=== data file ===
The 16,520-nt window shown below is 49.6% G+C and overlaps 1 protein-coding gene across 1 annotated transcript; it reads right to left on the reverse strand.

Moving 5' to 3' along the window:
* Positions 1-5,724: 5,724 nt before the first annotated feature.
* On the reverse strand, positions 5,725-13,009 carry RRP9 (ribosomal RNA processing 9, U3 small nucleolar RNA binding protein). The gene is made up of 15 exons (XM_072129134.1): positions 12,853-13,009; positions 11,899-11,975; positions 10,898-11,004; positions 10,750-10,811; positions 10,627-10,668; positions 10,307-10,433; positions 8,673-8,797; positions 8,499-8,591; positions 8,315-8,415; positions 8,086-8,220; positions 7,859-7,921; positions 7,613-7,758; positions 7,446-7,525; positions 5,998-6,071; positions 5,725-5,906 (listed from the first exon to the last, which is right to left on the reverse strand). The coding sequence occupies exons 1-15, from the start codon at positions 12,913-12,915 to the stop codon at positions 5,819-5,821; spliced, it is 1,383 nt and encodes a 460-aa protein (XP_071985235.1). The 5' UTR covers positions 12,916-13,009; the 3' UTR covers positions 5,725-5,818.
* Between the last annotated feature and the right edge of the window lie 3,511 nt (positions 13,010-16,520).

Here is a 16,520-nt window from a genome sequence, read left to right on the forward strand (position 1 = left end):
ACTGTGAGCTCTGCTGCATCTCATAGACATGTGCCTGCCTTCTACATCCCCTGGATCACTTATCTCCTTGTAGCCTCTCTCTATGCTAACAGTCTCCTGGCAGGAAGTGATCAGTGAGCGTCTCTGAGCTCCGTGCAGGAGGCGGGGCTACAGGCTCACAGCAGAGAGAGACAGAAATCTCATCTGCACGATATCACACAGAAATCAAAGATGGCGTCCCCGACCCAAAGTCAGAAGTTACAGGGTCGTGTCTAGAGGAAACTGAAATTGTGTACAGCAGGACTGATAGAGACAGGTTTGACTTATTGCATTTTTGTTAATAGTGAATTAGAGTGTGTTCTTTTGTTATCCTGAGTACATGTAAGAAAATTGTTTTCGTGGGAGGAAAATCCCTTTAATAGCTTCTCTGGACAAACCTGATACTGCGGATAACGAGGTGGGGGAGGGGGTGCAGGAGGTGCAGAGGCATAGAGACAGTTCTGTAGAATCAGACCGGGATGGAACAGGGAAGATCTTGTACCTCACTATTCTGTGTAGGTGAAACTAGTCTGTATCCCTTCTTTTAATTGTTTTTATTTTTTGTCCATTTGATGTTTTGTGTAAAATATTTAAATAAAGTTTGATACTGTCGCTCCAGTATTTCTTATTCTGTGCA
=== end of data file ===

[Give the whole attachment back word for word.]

The 16,520-nt window shown below is 49.6% G+C and overlaps 1 protein-coding gene across 1 annotated transcript; it reads right to left on the reverse strand.

Moving 5' to 3' along the window:
* Positions 1-5,724: 5,724 nt before the first annotated feature.
* On the reverse strand, positions 5,725-13,009 carry RRP9 (ribosomal RNA processing 9, U3 small nucleolar RNA binding protein). The gene is made up of 15 exons (XM_072129134.1): positions 12,853-13,009; positions 11,899-11,975; positions 10,898-11,004; positions 10,750-10,811; positions 10,627-10,668; positions 10,307-10,433; positions 8,673-8,797; positions 8,499-8,591; positions 8,315-8,415; positions 8,086-8,220; positions 7,859-7,921; positions 7,613-7,758; positions 7,446-7,525; positions 5,998-6,071; positions 5,725-5,906 (listed from the first exon to the last, which is right to left on the reverse strand). The coding sequence occupies exons 1-15, from the start codon at positions 12,913-12,915 to the stop codon at positions 5,819-5,821; spliced, it is 1,383 nt and encodes a 460-aa protein (XP_071985235.1). The 5' UTR covers positions 12,916-13,009; the 3' UTR covers positions 5,725-5,818.
* Between the last annotated feature and the right edge of the window lie 3,511 nt (positions 13,010-16,520).

Here is a 16,520-nt window from a genome sequence, read left to right on the forward strand (position 1 = left end):
ACTGTGAGCTCTGCTGCATCTCATAGACATGTGCCTGCCTTCTACATCCCCTGGATCACTTATCTCCTTGTAGCCTCTCTCTATGCTAACAGTCTCCTGGCAGGAAGTGATCAGTGAGCGTCTCTGAGCTCCGTGCAGGAGGCGGGGCTACAGGCTCACAGCAGAGAGAGACAGAAATCTCATCTGCACGATATCACACAGAAATCAAAGATGGCGTCCCCGACCCAAAGTCAGAAGTTACAGGGTCGTGTCTAGAGGAAACTGAAATTGTGTACAGCAGGACTGATAGAGACAGGTTTGACTTATTGCATTTTTGTTAATAGTGAATTAGAGTGTGTTCTTTTGTTATCCTGAGTACATGTAAGAAAATTGTTTTCGTGGGAGGAAAATCCCTTTAATAGCTTCTCTGGACAAACCTGATACTGCGGATAACGAGGTGGGGGAGGGGGTGCAGGAGGTGCAGAGGCATAGAGACAGTTCTGTAGAATCAGACCGGGATGGAACAGGGAAGATCTTGTACCTCACTATTCTGTGTAGGTGAAACTAGTCTGTATCCCTTCTTTTAATTGTTTTTATTTTTTGTCCATTTGATGTTTTGTGTAAAATATTTAAATAAAGTTTGATACTGTCGCTCCAGTATTTCTTATTCTGTGCA